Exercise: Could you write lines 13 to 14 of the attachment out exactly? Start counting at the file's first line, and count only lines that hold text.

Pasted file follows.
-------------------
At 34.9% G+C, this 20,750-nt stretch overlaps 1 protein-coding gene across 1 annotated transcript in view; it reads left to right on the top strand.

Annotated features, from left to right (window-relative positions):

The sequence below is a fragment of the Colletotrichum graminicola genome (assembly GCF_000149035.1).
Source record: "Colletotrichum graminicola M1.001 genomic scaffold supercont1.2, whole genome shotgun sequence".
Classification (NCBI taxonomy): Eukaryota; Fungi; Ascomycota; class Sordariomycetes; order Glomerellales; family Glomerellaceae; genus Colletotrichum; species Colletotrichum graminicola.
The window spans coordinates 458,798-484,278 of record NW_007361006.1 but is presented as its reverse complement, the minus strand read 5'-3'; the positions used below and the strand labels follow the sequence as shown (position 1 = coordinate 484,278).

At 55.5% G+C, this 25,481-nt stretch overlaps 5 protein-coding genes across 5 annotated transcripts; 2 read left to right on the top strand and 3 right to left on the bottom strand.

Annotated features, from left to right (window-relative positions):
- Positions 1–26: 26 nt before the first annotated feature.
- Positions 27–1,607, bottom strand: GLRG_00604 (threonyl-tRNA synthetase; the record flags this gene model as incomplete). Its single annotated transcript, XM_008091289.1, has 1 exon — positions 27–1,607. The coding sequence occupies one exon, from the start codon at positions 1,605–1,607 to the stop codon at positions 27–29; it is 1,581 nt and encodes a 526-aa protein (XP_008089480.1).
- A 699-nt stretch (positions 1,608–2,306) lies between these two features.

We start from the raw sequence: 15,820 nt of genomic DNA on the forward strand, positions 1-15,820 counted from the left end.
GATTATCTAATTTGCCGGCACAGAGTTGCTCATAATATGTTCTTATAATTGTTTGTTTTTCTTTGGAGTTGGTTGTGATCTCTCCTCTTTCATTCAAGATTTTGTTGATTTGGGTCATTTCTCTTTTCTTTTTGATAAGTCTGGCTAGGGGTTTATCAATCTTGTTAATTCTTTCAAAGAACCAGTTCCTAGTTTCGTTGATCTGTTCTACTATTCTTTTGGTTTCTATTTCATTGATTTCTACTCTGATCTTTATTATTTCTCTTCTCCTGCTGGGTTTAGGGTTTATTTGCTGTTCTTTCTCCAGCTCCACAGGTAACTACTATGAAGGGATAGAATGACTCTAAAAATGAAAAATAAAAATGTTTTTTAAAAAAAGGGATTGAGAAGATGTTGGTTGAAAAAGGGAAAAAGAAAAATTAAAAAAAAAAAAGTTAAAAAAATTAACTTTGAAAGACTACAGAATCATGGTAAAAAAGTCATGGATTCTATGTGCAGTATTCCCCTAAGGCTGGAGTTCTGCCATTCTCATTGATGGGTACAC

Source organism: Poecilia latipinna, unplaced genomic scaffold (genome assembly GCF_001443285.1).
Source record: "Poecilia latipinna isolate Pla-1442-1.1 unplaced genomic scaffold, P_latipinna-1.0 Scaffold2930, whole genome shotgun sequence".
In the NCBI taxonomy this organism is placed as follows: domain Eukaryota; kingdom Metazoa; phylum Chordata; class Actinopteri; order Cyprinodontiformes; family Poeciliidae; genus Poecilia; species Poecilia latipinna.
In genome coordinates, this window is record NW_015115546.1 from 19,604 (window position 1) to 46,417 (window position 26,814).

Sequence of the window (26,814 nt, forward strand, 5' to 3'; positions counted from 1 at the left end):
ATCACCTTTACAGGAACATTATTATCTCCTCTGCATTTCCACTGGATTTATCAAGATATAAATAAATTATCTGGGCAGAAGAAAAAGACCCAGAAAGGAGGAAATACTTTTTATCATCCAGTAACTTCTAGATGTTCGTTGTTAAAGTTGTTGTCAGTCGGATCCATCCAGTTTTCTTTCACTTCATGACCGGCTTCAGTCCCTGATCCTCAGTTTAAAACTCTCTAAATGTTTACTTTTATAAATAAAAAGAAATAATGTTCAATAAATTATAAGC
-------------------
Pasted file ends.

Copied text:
GATTATCTAATTTGCCGGCACAGAGTTGCTCATAATATGTTCTTATAATTGTTTGTTTTTCTTTGGAGTTGGTTGTGATCTCTCCTCTTTCATTCAAGATTTTGTTGATTTGGGTCATTTCTCTTTTCTTTTTGATAAGTCTGGCTAGGGGTTTATCAATCTTGTTAATTCTTTCAAAGAACCAGTTCCTAGTTTCGTTGATCTGTTCTACTATTCTTTTGGTTTCTATTTCATTGATTTCTACTCTGATCTTTATTATTTCTCTTCTCCTGCTGGGTTTAGGGTTTATTTGCTGTTCTTTCTCCAGCTCCACAGGTAACTACTATGAAGGGATAGAATGACTCTAAAAATGAAAAATAAAAATGTTTTTTAAAAAAAGGGATTGAGAAGATGTTGGTTGAAAAAGGGAAAAAGAAAAATTAAAAAAAAAAAAGTTAAAAAAATTAACTTTGAAAGACTACAGAATCATGGTAAAAAAGTCATGGATTCTATGTGCAGTATTCCCCTAAGGCTGGAGTTCTGCCATTCTCATTGATGGGTACAC

Source organism: Poecilia latipinna, unplaced genomic scaffold (genome assembly GCF_001443285.1).